Can a pond run throughout the winter?
Yes, although maintenance is usually the determining factor in whether or not a pond owner keeps their pump and waterfalls running in the winter. The primary maintenance responsibility at this time is to make sure there is enough water for the pump to operate properly.
During the winter months, the usual water supply options are not available. Outdoor water spigots and automatic water fill valves should be turned off to prevent pipes from freezing and cracking. Therefore, pond owners who run their systems during the winter will need to find an alternate water source to replenish their pond.
Water can be supplied from a hose run from inside the house or by making multiple trips with a five-gallon bucket. Generally speaking, it’s not uncommon to have to go out a few times a month during the winter to top off the pond, as water will evaporate slowly.
Won’t the waterfall freeze solid?
Pump size is important when determining a waterfall’s ability to operate during the winter. A pump that provides at least 2,000 gph can be operated throughout the winter without a problem, as long as it runs continuously. Moving water will usually keep a hole open in the ice around the waterfalls and in front of the circulation system.
However, repeated days in sub-zero temperatures may lead to excessive ice build-up and can cause the system to operate improperly. If the flow of water into the circulation system is unable to keep up with the pump because of ice build-up, it may be necessary to shut the system down. The system can be run again once the ice is melted and normal water flow is restored.
Will the filters and pipes crack?
Most good filters are constructed out of rotational-molded polyethylene, and are designed to bow and bend with the freezing and thawing effects of winter. The PVC flex pipe is reinforced and will not crack unless water is left in the pipe over the winter and allowed to freeze. If you decide to keep the pump running all winter long, there will still be a constant flow of water traveling through the pipe and the moving water will not freeze. If you decide to turn the system off for the winter, most of the water in the pipe will drain back into the pond when the pump is removed.
What should be done with the pump once the system is shut down?
Remove the pump from the system and store it in a frost-free location.
To extend the life of the pump, clear the impeller shaft free of any debris before winter storage. It is also beneficial to spin the impeller a couple of turns by hand before turning it on in the spring. This prevents any corrosion or debris from seizing the impeller and interrupting proper pump function.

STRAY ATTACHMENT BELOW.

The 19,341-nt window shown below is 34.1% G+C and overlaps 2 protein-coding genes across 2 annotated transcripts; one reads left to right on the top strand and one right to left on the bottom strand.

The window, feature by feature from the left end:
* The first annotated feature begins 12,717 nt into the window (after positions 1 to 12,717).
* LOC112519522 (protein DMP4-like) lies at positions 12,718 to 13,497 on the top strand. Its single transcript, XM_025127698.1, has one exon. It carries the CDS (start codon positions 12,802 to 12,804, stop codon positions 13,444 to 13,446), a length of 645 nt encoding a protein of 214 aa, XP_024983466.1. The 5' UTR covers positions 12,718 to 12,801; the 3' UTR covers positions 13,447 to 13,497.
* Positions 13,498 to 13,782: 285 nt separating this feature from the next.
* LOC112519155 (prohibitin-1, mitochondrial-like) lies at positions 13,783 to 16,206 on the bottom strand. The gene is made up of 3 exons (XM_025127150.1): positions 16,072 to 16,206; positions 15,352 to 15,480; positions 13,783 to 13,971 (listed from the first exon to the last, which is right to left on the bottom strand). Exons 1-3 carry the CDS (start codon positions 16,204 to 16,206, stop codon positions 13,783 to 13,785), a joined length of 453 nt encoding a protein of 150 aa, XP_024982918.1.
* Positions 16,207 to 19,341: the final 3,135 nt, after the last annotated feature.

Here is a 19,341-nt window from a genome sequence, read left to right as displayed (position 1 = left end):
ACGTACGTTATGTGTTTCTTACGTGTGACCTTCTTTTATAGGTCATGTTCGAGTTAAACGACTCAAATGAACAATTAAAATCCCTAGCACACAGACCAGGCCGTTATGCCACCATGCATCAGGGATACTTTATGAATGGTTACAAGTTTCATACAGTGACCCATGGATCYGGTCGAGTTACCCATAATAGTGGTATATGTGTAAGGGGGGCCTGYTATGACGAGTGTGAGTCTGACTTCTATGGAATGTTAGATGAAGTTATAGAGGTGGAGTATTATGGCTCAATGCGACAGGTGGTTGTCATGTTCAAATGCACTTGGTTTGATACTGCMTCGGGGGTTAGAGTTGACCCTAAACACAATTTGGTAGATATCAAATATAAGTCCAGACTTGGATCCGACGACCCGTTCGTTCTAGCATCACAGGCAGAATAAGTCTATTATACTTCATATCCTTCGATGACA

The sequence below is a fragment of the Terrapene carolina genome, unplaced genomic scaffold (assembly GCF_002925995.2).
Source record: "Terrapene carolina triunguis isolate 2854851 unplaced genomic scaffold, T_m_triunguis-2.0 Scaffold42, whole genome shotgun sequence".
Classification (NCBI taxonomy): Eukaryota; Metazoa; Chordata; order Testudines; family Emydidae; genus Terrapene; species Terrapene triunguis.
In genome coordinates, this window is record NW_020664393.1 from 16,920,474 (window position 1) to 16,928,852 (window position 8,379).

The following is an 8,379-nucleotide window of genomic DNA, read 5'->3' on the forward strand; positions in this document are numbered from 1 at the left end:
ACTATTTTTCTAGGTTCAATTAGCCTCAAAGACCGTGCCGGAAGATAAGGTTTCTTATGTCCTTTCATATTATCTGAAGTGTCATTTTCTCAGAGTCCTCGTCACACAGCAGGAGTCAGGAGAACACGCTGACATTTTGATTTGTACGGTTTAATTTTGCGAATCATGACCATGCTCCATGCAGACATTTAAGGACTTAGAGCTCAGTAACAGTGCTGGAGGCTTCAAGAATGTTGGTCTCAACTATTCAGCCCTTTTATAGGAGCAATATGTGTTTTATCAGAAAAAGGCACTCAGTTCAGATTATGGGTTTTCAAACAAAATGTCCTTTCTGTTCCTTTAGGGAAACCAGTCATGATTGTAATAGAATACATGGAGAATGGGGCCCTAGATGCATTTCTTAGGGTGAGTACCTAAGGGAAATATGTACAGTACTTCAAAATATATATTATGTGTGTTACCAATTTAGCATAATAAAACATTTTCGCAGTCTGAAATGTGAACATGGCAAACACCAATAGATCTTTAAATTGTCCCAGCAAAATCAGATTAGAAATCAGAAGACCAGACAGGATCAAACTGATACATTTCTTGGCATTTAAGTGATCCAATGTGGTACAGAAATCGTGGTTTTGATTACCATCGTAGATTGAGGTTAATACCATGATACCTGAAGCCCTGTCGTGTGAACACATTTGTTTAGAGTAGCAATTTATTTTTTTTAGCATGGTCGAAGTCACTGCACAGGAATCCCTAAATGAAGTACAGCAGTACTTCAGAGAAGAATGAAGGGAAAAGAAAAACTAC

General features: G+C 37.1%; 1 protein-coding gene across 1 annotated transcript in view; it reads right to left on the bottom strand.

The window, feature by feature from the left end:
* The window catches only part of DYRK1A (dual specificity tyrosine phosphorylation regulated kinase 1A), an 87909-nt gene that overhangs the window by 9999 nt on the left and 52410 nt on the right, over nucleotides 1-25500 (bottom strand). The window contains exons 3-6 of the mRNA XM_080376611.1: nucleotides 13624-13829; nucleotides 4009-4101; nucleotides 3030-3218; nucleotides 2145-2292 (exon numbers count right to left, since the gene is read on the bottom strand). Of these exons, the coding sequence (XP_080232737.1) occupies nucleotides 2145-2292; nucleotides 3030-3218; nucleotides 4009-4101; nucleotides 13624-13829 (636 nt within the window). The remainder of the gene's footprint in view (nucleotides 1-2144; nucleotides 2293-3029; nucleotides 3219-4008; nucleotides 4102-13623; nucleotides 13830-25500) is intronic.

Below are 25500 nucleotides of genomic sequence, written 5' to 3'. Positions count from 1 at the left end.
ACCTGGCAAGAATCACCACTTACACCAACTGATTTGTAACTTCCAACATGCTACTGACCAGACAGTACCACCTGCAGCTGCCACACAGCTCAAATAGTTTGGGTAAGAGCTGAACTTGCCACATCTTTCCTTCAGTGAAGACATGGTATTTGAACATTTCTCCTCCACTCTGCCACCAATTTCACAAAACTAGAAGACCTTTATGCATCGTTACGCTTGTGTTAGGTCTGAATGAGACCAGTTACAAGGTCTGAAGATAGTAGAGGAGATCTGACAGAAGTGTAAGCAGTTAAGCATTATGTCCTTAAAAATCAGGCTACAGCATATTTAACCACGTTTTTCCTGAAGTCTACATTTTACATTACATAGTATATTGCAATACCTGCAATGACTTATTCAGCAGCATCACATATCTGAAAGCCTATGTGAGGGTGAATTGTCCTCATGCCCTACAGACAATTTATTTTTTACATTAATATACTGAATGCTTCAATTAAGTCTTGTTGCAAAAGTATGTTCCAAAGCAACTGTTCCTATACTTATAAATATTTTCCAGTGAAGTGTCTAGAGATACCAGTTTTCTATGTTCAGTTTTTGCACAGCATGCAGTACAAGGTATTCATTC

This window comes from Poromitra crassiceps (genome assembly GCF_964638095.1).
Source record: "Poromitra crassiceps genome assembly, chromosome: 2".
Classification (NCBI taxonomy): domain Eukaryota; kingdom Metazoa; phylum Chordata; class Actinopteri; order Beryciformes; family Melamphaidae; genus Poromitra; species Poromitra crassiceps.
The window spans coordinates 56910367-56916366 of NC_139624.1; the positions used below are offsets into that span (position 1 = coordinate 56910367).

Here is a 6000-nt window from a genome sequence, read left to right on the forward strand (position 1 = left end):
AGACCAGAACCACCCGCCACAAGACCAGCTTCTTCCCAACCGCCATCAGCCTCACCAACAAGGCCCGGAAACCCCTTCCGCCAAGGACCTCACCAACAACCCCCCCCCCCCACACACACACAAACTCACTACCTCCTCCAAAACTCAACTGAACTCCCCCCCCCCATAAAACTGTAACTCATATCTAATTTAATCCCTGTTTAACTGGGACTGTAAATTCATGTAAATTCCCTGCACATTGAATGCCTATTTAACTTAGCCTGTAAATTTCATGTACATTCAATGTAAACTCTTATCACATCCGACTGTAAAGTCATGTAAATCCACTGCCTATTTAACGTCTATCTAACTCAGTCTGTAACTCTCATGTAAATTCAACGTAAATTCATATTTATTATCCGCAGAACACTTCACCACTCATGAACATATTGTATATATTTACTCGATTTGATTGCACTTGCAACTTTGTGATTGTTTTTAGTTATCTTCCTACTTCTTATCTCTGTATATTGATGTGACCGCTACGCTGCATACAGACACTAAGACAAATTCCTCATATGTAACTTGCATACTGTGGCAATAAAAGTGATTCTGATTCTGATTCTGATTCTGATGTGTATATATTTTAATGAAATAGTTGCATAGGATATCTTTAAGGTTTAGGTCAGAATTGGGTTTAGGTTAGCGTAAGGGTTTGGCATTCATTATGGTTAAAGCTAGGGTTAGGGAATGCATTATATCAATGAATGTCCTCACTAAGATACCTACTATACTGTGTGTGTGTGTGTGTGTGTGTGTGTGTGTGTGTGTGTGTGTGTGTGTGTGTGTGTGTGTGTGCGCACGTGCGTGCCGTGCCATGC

What about the filter?
When preparing the pond for winter, remove the filtration media and rinse it down. It is recommended to store any such media in a frost-fee location like a garage or shed. If left over the winter, all of the filtration media may freeze into a solid block, causing unnecessary delays during spring clean-out.
Will the fish be okay?
Ornamental fish will do just fine in two feet of water, as long as some form of aeration is provided, and a hole is kept in the ice to allow the escape of harmful gases.
There are a couple of products designed to help protect your fish during the winter. The AquaForce® is a great winterizing pump. It’s a recirculating bubbler pump designed to sit in the pond and oxygenate the water. The adjustable discharge pipe on the pump should be located just below the surface of the water. The flow from the pump will bubble at the surface of the pond and maintain an opening in the ice.
If you live in a region that experiences long periods of extremely cold weather, you will also want to consider adding a floating de-icer in combination with the Aquaforce® recirculating pump. The de-icer will add the extra insurance that there is always a hole open in the ice for oxygenation … even during extreme weather conditions.
The Bottom Line
The bottom line for winterization is maintenance. Roughly 70 percent of pond owners in the colder climates decide to shut down their system because they don’t enjoy tending to their water garden during the bitter months of the winter. The aesthetic rewards of the winter pond are absolutely worthwhile.
Make Sure to install a Pond Heater
Author: Bobby Kenyon
Bobby Kenyon is the Creative Solutions Guru for C.E. Pontz Sons who has over a decade plus experience in the Landscape & Water Garden industry . He enjoys long walks on the beach and grocery shopping but has a strong dislike for regular cake and non brand name paper towels